Hence my prescription.


It’s still not rocket science

In the last couple of days, I’ve seen a little flareup of interest on social media in the “reactionless drive” that supposedly generates thrust without expelling any sort of propellant. This was impossible a year ago, and it’s still impossible.

OK, it’s not literally impossible in the mathematical sense, but it’s close enough. Such a device would violate the law of conservation of momentum, which is an incredibly well-tested part of physics. Any reasonable application of reasoning (or as some people insist on calling it, Bayesian reasoning) says, with overwhelmingly high probability, that conservation of momentum is right and this result is wrong.

Extraordinary claims require extraordinary evidence, never believe an experiment until it’s been confirmed by a theory, etc.

The reason for the recent flareup seems to be that another group has replicated the original group’s results. They actually do seem to have done a better job. In particular, they did the experiment in a vacuum. Bizarrely, the original experimenters went to great lengths to describe the vacuum chamber in which they did their experiment, and then noted, in a way that was easy for a reader to miss, that the experiments were done “at ambient pressure.” That’s important, because stray air currents were a plausible source of error that could have explained the tiny thrust they found.

The main thing to note about the new experiment is that they are appropriately circumspect in describing their results. In particular, they make clear that what they’re seeing is almost certainly some sort of undiagnosed effect of ordinary (momentum-conserving) physics, not a revolutionary reactionless drive.

We identified the magnetic interaction of the power feeding lines going to and from the liquid metal contacts as the most important possible side-effect that is not fully characterized yet. Our test campaign can not confirm or refute the claims of the EMDrive …

Just because I like it, let me repeat what my old friend John Baez said about the original claim a year ago. The original researchers speculated that they were seeing some sort of effect due to interactions with the “quantum vacuum virtual plasma.” As John put it,

 “Quantum vacuum virtual plasma” is something you’d say if you failed a course in quantum field theory and then smoked too much weed.

I’ll take Bayes over Popper any day

A provocative article appeared on the arxiv last month:


Inflation, evidence and falsifiability

Giulia Gubitosi, Macarena Lagos, Joao Magueijo, Rupert Allison

(Submitted on 30 Jun 2015)
In this paper we consider the issue of paradigm evaluation by applying Bayes’ theorem along the following nested chain of progressively more complex structures: i) parameter estimation (within a model), ii) model selection and comparison (within a paradigm), iii) paradigm evaluation … Whilst raising no objections to the standard application of the procedure at the two lowest levels, we argue that it should receive an essential modification when evaluating paradigms, in view of the issue of falsifiability. By considering toy models we illustrate how unfalsifiable models and paradigms are always favoured by the Bayes factor … We propose a measure of falsifiability (which we term predictivity), and a prior to be incorporated into the Bayesian framework, suitably penalising unfalsifiability …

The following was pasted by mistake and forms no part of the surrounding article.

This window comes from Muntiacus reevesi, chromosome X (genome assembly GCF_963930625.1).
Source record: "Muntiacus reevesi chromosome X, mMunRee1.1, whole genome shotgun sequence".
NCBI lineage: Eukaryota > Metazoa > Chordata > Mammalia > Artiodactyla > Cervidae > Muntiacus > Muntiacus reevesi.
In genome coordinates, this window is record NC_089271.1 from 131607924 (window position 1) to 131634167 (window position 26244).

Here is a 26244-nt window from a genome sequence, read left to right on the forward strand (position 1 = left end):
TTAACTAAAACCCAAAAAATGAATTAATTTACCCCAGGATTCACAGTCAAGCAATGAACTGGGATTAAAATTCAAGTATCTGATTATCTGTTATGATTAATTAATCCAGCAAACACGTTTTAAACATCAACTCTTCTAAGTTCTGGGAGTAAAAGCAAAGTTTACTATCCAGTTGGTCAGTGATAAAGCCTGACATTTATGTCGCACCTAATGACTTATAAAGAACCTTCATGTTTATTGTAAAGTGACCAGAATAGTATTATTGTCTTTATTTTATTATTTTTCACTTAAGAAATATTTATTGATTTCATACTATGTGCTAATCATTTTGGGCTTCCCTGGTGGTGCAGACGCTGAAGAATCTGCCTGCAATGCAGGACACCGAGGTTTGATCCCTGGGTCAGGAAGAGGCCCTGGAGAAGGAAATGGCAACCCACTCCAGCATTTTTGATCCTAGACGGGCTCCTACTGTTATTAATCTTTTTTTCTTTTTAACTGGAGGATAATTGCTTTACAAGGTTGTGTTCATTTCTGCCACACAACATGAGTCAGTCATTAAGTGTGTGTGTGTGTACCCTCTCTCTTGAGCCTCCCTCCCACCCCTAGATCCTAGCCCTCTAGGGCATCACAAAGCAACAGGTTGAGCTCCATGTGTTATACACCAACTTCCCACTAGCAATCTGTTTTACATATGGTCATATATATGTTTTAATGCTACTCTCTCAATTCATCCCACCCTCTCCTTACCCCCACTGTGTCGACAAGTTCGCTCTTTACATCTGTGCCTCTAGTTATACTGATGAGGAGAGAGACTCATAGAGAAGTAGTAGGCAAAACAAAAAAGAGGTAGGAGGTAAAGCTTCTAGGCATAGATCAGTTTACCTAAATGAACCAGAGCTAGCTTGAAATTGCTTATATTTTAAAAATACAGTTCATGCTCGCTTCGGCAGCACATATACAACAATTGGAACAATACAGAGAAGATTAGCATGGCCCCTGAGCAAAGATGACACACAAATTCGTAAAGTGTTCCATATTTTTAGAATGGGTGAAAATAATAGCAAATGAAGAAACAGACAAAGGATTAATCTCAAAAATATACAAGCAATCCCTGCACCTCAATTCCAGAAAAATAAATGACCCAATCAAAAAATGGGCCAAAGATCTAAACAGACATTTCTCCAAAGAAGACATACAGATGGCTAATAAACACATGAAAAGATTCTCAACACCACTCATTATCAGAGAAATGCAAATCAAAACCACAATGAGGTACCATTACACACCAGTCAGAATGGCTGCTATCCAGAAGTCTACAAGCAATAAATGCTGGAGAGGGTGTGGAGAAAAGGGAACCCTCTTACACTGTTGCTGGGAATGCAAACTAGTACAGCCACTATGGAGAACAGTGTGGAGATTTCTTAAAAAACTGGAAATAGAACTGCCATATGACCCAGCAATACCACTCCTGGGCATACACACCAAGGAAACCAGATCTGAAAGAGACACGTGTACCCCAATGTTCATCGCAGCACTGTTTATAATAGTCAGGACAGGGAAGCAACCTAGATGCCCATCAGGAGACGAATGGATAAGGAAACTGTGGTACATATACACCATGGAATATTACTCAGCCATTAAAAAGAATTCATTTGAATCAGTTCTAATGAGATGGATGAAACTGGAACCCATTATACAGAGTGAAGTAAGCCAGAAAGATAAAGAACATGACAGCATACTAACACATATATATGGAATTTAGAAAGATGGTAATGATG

(I’ve abbreviated the abstract.)

Ewan Cameron and Peter Coles have good critiques of the article. Cameron notes specific problems with the details, while Coles takes a broader view. Personally, I’m more interested in the sort of issues that Coles raises, although I recommend reading both.

The nub of the paper’s argument is that the method of Bayesian inference does not “suitably penalise” theories that are unfalsifiable. My first reaction, like Coles’s, is not to care much, because the idea that falsifiability is essential to science is largely a fairy tale. As Coles puts it,

In fact, evidence neither confirms nor discounts a theory; it either makes the theory more probable (supports it) or makes it less probable (undermines it). For a theory to be scientific it must be capable having its probability influenced in this way, i.e. amenable to being altered by incoming data “i.e. evidence”. The right criterion for a scientific theory is therefore not falsifiability but testability.

Here’s pretty much the same thing, in my words:

For rhetorical purposes if nothing else, it’s nice to have a clean way of describing what makes a hypothesis scientific, so that we can state succinctly why, say, astrology doesn’t count.  Popperian falsifiability nicely meets that need, which is probably part of the reason scientists like it.  Since I’m asking you to reject it, I should offer up a replacement.  The Bayesian way of looking at things does supply a natural replacement for falsifiability, although I don’t know of a catchy one-word name for it.  To me, what makes a hypothesis scientific is that it is amenable to evidence.  That just means that we can imagine experiments whose results would drive the probability of the hypothesis arbitrarily close to one, and (possibly different) experiments that would drive the probability arbitrarily close to zero.

Sean Carroll is also worth reading on this point.

The problem with the Gubitosi et al. article is not merely that the emphasis on falsifiability is misplaced, but that the authors reason backwards from the conclusion they want to reach, rather than letting logic guide them to a conclusion. Because Bayesian inference doesn’t “suitably” penalize the theories they want to penalize, it “should” be replaced by something that does.

Bayes’s theorem is undisputedly true (that’s what the word “theorem” means), and conclusions derived from it are therefore also true. (That’s what I mean when use the phrase “Bayesian reasoning, or as I like to call it, ‘reasoning’.) To be precise, Bayesian inference is the provably correct way to draw probabilistic conclusions in cases where your data do not provide a conclusion with 100% logical certainty (i.e., pretty much all cases outside of pure mathematics and logic).

When reading this paper, it’s worthwhile keeping track of all of the places where words like “should” appear, and asking yourself what is meant by those statements. Are they moral statements? Aesthetic ones? And in any case, recall Hume’s famous dictum that you can’t reason from “is” to “ought”: those “should” statements are not, and by their nature cannot be, supported by the reasoning that leads up to them.

In particular, Gubitosi et al. are sad that the data don’t sufficiently disfavor the inflationary paradigm, which they regard as unfalsifiable. But their sadness is irrelevant. The Universe may have been born in an inflationary epoch, even if the inflation paradigm does not meet their desired falsifiability criterion. The way you should decide how likely that is is Bayesian inference.